After so many Netflix documentaries full of talking heads explaining the film to you, it is a relief to get a more observational, artful one like Grace Jones: Bloodlight and Bami. At two hours, it is part verite diary, part live performance piece, foregoing interviews and background information altogether (unless Jones happens to talk about it herself). While it may be hard to follow at times, it is never less than immensely intriguing. The 69 year old Jamaican American model turned singer turned actress has spent her life as an enigmatic icon- seeming almost untouchable, floating above all the noise. Yet what is impressive about Bloodlight and Bami is that it showcases Jones’ most admirable quality- how positively, absolutely, unapologetically human she really is.
Director Sophie Fiennes (sister of Ralph!) followed Jones around for years, filming her in professional, intimate, flattering and unflattering moments- basically, real life. Jones, in a New York Times interview, stated that once she decided that she trusted Fiennes, she just pretended that she wasn’t there. This is fortunate for us as viewers, because Jones holds nothing back, often seeming unaware of the camera, rarely speaking directly to it (except for one great scene, where she speaks right at the lens in the midst of a hotel room champagne brunch the morning after a performance). We get practically everything- from hula hooping, to shucking oysters, to taking some kind of incredible looking shower bath, to yelling at agents over the phone, to switching into Patois to plead with her backing musicians. Yet beyond the lush and lavish life of a famous artist, when she is visiting home in Jamaica with her family she seems…normal. Her family dinners play out like yours might, with the spirit of people who enjoy being in each other’s company and reminiscing about times gone by. Whatever insight we may gather into the mind of Jones is taken from her own mouth, in the context of relating to others.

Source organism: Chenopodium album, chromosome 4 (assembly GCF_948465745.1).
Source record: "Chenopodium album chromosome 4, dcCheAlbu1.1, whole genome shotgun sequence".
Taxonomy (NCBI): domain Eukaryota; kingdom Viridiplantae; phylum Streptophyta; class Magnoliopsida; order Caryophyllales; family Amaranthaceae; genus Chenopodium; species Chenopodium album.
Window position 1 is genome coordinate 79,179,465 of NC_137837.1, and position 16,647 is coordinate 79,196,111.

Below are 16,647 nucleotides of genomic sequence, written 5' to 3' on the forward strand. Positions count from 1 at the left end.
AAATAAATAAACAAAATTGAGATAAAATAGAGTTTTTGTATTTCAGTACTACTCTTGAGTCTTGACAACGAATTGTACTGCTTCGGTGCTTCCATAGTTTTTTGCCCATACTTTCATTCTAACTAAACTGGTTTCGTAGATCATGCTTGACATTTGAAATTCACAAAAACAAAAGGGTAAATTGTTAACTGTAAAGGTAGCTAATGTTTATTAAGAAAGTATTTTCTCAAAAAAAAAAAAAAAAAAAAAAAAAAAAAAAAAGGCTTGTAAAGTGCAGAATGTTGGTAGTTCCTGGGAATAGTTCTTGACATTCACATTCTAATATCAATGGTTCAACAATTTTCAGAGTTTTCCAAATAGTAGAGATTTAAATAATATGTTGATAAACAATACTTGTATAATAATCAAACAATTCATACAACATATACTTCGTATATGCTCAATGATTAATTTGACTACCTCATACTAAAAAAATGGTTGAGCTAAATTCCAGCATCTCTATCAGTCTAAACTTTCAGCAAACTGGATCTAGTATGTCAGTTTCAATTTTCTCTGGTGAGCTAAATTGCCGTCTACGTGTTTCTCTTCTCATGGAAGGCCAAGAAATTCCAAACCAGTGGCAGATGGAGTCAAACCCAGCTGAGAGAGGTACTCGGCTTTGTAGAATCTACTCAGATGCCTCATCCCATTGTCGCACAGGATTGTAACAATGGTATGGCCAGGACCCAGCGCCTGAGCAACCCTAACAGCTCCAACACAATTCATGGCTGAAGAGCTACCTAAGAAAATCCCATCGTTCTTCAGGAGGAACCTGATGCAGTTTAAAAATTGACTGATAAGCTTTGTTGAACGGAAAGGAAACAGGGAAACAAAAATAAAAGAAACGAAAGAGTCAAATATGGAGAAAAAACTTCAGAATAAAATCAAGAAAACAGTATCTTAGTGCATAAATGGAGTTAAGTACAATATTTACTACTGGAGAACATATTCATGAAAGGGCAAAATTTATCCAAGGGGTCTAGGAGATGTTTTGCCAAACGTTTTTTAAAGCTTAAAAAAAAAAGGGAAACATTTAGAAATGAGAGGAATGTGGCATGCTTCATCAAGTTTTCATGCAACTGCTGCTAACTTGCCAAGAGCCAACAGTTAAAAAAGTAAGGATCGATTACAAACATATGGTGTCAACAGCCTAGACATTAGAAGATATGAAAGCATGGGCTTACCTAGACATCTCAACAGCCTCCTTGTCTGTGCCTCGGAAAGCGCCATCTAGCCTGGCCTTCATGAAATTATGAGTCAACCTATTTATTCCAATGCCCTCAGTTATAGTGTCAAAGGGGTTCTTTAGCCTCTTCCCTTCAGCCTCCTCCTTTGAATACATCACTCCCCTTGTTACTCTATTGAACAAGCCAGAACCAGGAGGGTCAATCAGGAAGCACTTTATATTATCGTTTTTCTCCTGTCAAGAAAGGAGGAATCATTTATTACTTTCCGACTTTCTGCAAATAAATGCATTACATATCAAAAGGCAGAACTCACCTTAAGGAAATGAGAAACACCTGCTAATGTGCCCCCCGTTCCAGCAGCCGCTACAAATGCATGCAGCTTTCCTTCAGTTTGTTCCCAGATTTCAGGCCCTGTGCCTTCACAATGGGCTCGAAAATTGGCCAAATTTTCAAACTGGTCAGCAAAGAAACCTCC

Then there are the performances, interspersed, each with a different stage setup, a new outfit, and most importantly a new hat. I had never seen a film where the opening credits feature a “Hats Designed By” tag. Yet once you see this extravagant headwear put to use, you understand why. They look incredible, accenting the pleasures of the music and the performance.
Part of this film is undoubtedly a portrait of her aging process, and there’s no way you can watch this and think she isn’t an example of how to age well. She seems to have lost none of the spark she ever had, never really stopping to bemoan the ravages of time. For me, beyond her talents, this aspect of her personality grew to be the most inspiring thing about her. On multiple occasions, Jones references staying up all night and watching the sunrise- either as a favorite past-time or just as something she tended to do in her younger days. Even as her future holds more of a sunset than a sunrise, after watching this film, you know that she will greet that setting sun with the same lust for life.
Grace Jones: Bloodlight and Bami opens at the Ritz East today.